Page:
Long answer ahead: Short answer; when he took the Water of Life, but he doesn't CALL it that until Dune Messiah.
Tricky question; the Golden Path was more a concept, than a technical path -- he had a desired goal, and at decision points, there was a direction that would go towards it -- that was the path. Although it constrained his actions considerably, it wasn't quite as much of a straight jacket as it appeared, as many variations developed in it, and it still came to fruition. (For example, he didn't see having twins, nor did he see Leto taking over, but this didn't prevent the path. Think of it as a real path; it's an area of travel with a destination, not just a set of footprints that must be exactly walked in. Think of the main path as the Optimal Path, but not the only one.)
Paul first became aware of it, in a sense, when he first drank the Water of Life in Dune; but at that point he only saw a limited portion of it, that being what was needed to get past the Crux of the Guild and Empires coming to Arrakis.
"They have a narrow vision of time," Paul said. “They can see ahead to a blank wall marking the consequences of disobedience. Every Guild navigator on every ship over us can look ahead to that same wall. They'll obey."
At this point, there is a possible end to prescient paths, the destruction of the Spice that allows prescience. So, at this point, the Golden Path exists, but like all other prescient seen paths, has to go thru this 'choke point' first.
The eventual goal of the Golden Path was the survival of Mankind as man; other options included the perpetual enslavement or destruction of Man, either by the return of the Machines, or via the working of Prescience; strong enough prescience would allow the user to route man into a controlled path, and that 'leads ever down into stagnation.'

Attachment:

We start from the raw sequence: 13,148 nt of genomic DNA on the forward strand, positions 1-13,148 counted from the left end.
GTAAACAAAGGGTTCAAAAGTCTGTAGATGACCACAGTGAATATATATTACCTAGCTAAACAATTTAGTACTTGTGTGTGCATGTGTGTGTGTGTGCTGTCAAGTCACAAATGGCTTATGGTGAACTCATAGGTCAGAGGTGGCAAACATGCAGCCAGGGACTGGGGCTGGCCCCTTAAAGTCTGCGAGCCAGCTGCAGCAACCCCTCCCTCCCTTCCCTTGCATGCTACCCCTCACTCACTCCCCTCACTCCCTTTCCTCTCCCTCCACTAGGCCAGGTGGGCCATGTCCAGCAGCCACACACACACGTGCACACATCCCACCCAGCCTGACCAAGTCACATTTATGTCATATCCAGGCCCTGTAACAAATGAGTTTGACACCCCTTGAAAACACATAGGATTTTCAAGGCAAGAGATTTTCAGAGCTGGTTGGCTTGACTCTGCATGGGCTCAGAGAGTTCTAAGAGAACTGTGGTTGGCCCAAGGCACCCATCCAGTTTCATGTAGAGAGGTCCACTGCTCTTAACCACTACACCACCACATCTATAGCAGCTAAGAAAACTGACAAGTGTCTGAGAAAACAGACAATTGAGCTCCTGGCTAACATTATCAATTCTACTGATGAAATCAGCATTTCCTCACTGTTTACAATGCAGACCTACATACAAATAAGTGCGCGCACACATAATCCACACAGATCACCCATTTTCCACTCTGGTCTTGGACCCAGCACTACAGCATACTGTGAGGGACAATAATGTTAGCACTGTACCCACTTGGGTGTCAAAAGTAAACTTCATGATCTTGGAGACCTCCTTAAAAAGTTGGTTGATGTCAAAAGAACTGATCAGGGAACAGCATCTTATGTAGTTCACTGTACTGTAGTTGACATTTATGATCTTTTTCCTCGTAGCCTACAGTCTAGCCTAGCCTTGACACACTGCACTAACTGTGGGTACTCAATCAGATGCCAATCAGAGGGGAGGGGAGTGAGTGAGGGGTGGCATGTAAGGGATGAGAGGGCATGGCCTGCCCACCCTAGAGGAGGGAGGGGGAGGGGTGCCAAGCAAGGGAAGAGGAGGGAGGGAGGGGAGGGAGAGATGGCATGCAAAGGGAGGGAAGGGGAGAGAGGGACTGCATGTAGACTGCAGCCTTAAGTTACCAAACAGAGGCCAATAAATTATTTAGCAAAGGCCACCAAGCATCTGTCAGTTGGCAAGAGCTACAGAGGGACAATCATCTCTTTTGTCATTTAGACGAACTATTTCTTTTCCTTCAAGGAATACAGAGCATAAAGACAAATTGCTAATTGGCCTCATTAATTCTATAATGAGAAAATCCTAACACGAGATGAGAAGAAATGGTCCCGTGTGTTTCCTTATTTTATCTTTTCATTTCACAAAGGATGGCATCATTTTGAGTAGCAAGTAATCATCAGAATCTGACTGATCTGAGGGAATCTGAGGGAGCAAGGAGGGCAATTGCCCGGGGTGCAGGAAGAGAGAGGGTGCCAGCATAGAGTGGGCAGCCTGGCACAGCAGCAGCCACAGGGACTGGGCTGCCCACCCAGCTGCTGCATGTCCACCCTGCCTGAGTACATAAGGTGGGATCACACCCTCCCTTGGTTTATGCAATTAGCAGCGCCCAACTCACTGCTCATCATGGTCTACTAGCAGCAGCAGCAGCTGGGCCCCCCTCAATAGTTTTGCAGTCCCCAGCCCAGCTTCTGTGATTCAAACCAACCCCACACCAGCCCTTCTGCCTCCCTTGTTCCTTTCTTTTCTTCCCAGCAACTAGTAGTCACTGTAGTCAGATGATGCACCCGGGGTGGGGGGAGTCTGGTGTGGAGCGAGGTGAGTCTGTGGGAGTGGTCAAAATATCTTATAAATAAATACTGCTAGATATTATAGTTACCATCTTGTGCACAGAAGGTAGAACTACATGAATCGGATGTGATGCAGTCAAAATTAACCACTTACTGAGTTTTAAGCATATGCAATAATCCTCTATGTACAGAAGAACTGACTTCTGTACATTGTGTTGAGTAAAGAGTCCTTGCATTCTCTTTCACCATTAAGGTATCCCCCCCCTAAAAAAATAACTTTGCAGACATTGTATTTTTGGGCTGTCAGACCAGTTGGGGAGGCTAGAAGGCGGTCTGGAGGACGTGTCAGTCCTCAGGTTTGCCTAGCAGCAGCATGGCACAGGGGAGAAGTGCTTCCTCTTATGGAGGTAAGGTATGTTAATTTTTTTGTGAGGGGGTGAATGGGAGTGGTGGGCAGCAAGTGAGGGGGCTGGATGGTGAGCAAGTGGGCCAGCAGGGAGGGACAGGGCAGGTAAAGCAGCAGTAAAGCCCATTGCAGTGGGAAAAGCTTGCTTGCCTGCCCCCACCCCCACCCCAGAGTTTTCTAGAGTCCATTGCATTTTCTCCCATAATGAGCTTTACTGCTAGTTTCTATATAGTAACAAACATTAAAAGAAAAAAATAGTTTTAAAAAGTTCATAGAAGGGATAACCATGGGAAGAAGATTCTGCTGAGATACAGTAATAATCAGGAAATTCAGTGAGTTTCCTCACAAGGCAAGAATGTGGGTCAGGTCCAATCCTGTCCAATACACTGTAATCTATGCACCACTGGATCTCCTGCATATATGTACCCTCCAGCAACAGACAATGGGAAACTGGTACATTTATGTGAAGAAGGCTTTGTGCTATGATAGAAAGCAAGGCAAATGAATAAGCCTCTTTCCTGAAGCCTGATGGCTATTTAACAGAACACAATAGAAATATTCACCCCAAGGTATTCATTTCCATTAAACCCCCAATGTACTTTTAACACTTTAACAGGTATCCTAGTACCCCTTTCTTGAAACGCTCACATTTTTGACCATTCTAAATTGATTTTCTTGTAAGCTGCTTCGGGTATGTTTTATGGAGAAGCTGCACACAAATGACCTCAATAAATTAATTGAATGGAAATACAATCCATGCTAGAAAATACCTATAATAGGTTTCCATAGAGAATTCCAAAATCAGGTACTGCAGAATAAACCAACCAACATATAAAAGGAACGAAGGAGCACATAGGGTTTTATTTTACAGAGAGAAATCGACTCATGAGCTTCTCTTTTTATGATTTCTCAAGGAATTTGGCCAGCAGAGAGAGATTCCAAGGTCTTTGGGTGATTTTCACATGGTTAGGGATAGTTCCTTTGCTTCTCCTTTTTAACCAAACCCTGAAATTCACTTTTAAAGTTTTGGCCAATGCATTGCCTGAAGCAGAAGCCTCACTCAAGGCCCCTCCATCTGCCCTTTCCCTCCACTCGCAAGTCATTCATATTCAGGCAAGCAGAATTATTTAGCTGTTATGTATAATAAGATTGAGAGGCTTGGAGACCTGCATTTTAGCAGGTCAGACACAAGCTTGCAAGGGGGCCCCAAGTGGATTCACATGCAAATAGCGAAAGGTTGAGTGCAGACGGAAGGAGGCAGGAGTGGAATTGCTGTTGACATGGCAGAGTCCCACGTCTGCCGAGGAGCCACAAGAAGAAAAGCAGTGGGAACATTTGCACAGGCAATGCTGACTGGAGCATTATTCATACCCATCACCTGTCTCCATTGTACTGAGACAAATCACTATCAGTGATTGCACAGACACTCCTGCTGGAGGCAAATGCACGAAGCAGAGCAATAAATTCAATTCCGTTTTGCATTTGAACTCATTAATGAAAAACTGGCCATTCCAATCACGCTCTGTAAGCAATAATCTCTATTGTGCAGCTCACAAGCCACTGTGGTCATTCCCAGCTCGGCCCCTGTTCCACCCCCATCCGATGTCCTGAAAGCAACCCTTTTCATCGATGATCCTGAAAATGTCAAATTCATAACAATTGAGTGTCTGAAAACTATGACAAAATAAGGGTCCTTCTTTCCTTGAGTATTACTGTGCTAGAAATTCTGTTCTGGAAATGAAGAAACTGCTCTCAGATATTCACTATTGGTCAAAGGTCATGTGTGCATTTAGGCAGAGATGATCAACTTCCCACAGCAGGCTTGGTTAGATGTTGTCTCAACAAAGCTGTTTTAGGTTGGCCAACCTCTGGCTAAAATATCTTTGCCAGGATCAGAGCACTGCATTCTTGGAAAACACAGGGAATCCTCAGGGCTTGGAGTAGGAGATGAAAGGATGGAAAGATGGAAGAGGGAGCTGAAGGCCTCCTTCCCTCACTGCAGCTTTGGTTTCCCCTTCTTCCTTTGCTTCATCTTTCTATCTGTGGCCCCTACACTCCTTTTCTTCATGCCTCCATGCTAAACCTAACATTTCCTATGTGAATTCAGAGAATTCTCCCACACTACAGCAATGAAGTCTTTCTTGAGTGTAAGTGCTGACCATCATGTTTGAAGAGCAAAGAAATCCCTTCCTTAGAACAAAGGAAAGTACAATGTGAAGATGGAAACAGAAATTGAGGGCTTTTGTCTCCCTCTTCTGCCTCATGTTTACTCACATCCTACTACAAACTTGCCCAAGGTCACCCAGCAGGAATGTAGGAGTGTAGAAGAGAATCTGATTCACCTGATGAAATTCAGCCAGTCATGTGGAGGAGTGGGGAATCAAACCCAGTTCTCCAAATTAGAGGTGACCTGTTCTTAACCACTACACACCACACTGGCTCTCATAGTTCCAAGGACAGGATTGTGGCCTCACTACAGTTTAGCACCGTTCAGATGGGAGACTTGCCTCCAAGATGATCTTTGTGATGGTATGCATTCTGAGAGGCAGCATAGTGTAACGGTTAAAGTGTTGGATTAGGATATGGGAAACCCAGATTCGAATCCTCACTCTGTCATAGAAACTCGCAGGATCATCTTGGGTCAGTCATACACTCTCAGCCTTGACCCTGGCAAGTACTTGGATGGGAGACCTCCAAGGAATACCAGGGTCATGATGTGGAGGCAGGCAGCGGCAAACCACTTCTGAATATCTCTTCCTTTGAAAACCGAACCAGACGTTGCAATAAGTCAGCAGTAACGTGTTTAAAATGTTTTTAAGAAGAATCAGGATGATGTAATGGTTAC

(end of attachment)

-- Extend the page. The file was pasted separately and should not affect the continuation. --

The Golden Path produced two main effects; a strain of humanity that was invisible to the prescient eye, and the scattering. In effect, many humans were now invisible to forseeing, and scattered across the universe, it would be nearly impossible for humanity to actually be killed off, as no one could know where all humans were, due the the first effect. In effect, their 'seed had been scattered to the stars.'
But, there's nothing that says Paul saw the entire path at any point; he talks about the future as a path over hills, that is not always fully visible, and, when he surrenders to Leto in Children of Dune, recognizes that Leto has seen more than he has.
Paul heard the truth in Leto's words, spoke in a low voice which acknowledged the greater breadth of his son's vision. "I did not see that among the choices."
So, his vision of it seems to have been for mankind to be free of the shackles of predestination, and therefore free for the unconscionable manipulation that he, himself, was able to engage in. But, what he could not see, was that this goal was also needed for mankind to survive at all:
Paul said. "I know this. Every man should have such an auditor. I will only ask this one thing: is the Typhoon Struggle necessary?" [Leto] "It's that or humans will be extinguished."
So, now that you've waded through my long-winded answer.. What it comes down to, is that he saw PART of it even as a child; his vision of his travel to Arrakis was where the path started, although he did not know it, and didn't see it as such. But his first true 'Vision' where he attempted thereafter to follow it was when he took the Water of Life, even though this was an incomplete vision that he later expanded upon.
You might also find this of use: Dune Wiki on the Golden Path